First of all, you should limit the number of segments. Remember, this is meant to be a broad group, not a hyper-personalized approach. Ideally, customer segments should account for most of your customers (outliers will happen). Each group should make sense in the context of your business (i.e. you’re not using irrelevant grouping criteria) and share relevant characteristics. And, finally, the segments should work across all the departments that will be using them.

To develop your own customer segmentation plan, following the guidelines below will help. However, customer segmentation is highly unique to each company, so we’ve only provided a very general outline of the process.

 Define the Problem and Set Segmentation Guidelines

At the outset, your goal should be to:

  1. Define the problems you hope to solve with customer segmentation.
  2. Determine which teams will use the segments and why.
  3. Agree on what a successful customer segmentation effort looks like.

By getting team leaders to align on the goals, vocabulary, and general outcome of this project, it will be easier to motivate the teams themselves to use the information.

Establish Segment Variables Using Customer Data

Now that leaders agree on the general direction and outcome, you can get down to the specifics. This will entail taking a close look at your data and establishing:

  • The number of segments needed to accommodate most of your users.
  • What the segmentation criteria will be (e.g. demographic, behavioral, etc.) and why.
  • What data sources will be used to create the groups.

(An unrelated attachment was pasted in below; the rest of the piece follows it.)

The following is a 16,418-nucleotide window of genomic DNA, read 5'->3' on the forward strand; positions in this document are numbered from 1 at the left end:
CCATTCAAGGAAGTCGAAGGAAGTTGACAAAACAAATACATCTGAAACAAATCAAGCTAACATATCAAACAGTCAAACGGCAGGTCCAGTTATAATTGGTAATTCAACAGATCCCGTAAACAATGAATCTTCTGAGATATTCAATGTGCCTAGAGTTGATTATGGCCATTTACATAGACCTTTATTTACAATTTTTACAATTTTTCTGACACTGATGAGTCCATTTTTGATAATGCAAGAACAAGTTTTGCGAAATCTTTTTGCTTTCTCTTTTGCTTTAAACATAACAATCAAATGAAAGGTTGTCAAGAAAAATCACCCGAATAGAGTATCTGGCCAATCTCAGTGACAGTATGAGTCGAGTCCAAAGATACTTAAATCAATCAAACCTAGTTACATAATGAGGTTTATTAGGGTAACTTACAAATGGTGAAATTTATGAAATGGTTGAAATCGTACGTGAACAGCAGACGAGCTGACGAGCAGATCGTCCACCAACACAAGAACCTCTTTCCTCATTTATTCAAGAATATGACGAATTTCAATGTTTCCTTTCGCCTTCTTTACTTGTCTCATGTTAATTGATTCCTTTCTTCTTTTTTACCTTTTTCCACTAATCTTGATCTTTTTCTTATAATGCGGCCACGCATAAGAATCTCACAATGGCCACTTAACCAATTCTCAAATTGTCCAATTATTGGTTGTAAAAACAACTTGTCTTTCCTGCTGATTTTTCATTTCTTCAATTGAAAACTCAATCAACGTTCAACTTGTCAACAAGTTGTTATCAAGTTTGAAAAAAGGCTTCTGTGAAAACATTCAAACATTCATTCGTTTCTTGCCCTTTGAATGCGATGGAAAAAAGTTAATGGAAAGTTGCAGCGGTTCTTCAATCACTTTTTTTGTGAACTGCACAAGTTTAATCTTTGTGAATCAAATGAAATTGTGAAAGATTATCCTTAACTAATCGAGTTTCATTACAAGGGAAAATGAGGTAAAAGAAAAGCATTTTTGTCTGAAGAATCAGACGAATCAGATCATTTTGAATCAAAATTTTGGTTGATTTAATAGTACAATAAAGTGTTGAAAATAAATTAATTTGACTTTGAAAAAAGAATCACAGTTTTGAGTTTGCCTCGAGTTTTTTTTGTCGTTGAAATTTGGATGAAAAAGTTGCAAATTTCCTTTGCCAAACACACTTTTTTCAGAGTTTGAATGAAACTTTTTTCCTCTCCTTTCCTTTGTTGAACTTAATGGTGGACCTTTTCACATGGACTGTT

• How you’ll provide additional context (i.e. important details or outliers).
  • How and if segmentations should be adjusted for use across different departments (e.g. the marketing team may require slightly different details than the product team).

Validate Your Approach with Internal Teams

As mentioned above, customer segmentations need to work for more than just one purpose. The best way to do this is to get feedback from various departments throughout various stages in the segmentation process. Pay particular attention to the usefulness and accuracy of the segments; to verify that each segment does indeed reflect its members, you may want to interview a few customers from each one.

Drive Company-Wide Adoption

Once the customer segmentation work has been done, it’s critical to get that information into the hands of various teams. 

Depending on the level of interest and participation of other departments, this can be as simple as sending an email or making an announcement and letting people know you’ll be available to answer questions. 

If customer segmentation was primarily overseen by one group or department – especially if other team leaders weren’t asking for this information – you may need to be a bit more assertive in driving adoption. In this case, emphasize the value that customer segmentation can bring to each team’s daily work. You may also want to provide training meetings or person-to-person sessions to demonstrate how to use customer segmentation software or other tools.

Additional Information about Customer Segmentation:

Product: Issue Classification and Ticket Routing

Glossary page: What is Customer Segmentation Software?

Glossary page: What is Customer Experience?